Issue of December 31, 2017
     
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2017
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Stay safe and happy on the New Year

The Department of Health launched an ambitious target of having a zero casualty during the celebration of the New Year. It aims to prevent any death or injuries that normally occur due to the high volume of firecrackers that are lit and exploded during the event. It is confident that this year, it will achieve its goal.

Well, the DOH has every reason to be optimistic about the chances of having a zero casualty. For one, President Rodrigo Duterte already issued a proclamation prohibiting the use of dangerous firecrackers. In it, there is a stringent penalty of imprisonment and/or a fine against those caught manufacturing and selling pyrotechnics that are categorized as bombs. Hence, we no longer see in the market such items as “five star,” bin laden,” “goodbye Philippines,” “super lolo” and similar products. Exempted from the coverage are light based firecrackers such as “roman candle,” “kwitis,” and other of similar nature. Likewise, the discharge of firecrackers under the auspices of local government units and with the supervision of experts is exempted.

In conjunction with the foregoing, teachers from different schools have undertaken a comprehensive campaign to impart on their students the dangers of using gunpowder based materials to celebrate the New Year. They urge them to use instead less polluting and safer methods to create noise such as drums, bells, “torotots,” and sirens. These teachers are aware that they have to do it on a “door-to-door basis” because past strategies like pasting posters in conspicuous places depicting maimed and burned hands and skin proved ineffective. This year, the approach is more personal. In this manner, no one will be exposed to the danger that was a common sight in every past New Year.

In some instances, there are cities and municipalities that banned the sale or use of firecrackers within its territorial jurisdiction, among which is Baguio City. Last year, the mayor prohibited the sale of firecrackers. It proved to be effective as the number of those injured noticeably decreased.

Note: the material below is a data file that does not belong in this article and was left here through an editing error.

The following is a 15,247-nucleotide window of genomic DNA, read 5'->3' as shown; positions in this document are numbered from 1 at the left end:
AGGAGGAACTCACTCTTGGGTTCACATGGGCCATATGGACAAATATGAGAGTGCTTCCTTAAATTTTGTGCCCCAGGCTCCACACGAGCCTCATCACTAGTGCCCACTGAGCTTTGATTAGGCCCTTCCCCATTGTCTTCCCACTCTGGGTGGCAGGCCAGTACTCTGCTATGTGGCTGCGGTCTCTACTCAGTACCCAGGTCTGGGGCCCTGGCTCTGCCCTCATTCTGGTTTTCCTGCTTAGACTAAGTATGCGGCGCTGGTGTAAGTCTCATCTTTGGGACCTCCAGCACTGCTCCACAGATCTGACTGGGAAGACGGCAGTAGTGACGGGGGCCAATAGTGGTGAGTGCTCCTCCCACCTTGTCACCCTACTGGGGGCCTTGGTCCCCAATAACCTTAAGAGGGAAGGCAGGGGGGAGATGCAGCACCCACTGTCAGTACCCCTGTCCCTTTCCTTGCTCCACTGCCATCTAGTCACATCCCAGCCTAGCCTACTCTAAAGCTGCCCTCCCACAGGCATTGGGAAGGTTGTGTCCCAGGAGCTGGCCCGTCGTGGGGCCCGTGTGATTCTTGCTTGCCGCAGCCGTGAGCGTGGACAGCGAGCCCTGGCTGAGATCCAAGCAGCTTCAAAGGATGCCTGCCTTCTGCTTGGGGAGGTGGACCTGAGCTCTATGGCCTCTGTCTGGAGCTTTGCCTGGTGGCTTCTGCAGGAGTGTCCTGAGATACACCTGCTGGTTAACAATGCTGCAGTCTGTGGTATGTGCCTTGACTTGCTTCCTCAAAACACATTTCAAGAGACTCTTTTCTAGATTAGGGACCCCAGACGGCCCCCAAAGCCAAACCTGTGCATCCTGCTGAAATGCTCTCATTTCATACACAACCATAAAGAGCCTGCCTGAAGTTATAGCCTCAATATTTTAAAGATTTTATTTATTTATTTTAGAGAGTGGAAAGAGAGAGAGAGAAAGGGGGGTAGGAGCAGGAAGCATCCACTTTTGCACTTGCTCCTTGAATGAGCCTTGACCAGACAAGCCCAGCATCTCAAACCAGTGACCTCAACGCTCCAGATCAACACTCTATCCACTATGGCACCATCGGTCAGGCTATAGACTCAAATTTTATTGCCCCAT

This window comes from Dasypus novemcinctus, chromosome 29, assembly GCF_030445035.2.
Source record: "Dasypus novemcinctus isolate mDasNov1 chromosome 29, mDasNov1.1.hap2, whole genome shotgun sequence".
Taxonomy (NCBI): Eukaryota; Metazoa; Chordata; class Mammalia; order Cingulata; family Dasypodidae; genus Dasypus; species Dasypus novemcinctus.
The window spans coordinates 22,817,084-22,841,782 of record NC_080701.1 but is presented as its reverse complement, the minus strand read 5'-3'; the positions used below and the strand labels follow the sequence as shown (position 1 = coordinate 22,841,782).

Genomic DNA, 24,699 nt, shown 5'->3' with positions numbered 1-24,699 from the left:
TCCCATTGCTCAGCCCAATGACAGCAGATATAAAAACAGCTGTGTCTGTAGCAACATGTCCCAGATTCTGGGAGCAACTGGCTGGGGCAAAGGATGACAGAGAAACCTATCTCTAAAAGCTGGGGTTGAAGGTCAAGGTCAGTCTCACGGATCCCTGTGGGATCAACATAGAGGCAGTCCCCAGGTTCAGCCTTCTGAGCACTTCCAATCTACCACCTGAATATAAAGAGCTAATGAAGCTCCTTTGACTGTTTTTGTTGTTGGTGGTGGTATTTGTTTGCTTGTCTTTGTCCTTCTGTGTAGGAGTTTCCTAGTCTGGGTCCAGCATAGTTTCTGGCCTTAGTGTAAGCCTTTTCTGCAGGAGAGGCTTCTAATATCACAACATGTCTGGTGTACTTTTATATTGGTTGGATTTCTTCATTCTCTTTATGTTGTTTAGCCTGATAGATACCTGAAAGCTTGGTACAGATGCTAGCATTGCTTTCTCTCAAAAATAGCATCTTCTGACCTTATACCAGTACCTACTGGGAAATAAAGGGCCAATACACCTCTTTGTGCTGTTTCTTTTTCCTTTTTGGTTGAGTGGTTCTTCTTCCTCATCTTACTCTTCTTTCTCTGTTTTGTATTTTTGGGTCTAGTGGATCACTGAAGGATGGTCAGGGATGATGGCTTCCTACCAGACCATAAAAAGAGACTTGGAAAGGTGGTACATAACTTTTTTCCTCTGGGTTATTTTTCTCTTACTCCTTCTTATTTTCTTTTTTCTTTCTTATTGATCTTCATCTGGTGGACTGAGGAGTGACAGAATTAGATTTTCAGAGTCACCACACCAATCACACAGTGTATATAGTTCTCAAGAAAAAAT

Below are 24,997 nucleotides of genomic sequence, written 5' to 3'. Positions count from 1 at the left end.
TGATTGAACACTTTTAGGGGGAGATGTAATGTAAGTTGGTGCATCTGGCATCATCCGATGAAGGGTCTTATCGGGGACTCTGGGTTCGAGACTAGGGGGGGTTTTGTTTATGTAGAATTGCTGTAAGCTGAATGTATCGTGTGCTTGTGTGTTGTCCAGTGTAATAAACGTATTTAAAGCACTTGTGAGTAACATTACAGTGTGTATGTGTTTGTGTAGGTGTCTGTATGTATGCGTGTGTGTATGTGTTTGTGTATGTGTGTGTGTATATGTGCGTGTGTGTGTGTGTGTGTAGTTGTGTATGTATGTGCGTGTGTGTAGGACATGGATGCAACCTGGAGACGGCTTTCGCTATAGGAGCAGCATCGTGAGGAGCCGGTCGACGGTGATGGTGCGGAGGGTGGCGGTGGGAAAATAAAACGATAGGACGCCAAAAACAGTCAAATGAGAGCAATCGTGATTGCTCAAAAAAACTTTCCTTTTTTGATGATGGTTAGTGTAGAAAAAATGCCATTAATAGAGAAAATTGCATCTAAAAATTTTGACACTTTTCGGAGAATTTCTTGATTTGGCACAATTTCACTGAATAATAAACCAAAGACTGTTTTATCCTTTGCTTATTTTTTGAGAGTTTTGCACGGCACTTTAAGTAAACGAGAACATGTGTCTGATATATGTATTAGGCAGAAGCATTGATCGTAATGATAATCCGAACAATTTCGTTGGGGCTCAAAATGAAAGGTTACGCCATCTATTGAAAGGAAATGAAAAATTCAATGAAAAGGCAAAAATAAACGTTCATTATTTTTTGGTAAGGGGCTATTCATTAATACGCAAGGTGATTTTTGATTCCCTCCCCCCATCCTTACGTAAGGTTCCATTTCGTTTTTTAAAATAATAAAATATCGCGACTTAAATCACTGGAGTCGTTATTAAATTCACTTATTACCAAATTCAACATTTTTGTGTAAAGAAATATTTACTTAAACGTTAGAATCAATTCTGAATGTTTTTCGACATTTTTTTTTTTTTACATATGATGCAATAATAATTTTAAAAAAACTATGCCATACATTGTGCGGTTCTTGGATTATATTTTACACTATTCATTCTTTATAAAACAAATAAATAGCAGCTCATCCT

In Bocaue, Bulacan, the so-called country’s firecracker capital because it is where most pyrotechnics are manufactured, there is a conspicuous decrease in the production. The stores where these explosives are displayed are exhibiting less than what they did in the previous years. It is a sign that people are slowly embracing the idea that it is better to be “safe with worry rather than to be dead and sorry,” during the eve of the New Year.

Of course, there are those who complain about the ban on firecrackers. They say that it is “kill-joy” and anti-tradition. These are the men and women who derive satisfaction in seeing to it that the night is fully lit and noisy with sounds and colors coming from firecrackers. We, too, want the bright night and the loud noise to drive away the “evil spirits” and exorcise the demons of the past year. Yet, it is time to realize that there are better, safer and more cautious alternatives in achieving these. With modern technology, the desired lights and the level of noise, without necessarily exposing ourselves to the dangers of explosion and pollution, can be achieved with the same satisfaction by simply playing our loudspeakers to full volume in order to attain the desired decibel.

Rather than complaining against what the DOH and our local government units are doing to eradicate firecrackers and other pyrotechnic materials, we should welcome it. It is about time we mature and realize that the essence of the New Year is not the sounds or the lights from the firecrackers we buy and blast, but the opportunity that the holiday brings to us to bond with our family and friends. The best way to achieve this is to the celebrate this traditional event safely in the company of our loved ones.

Happy New Year!

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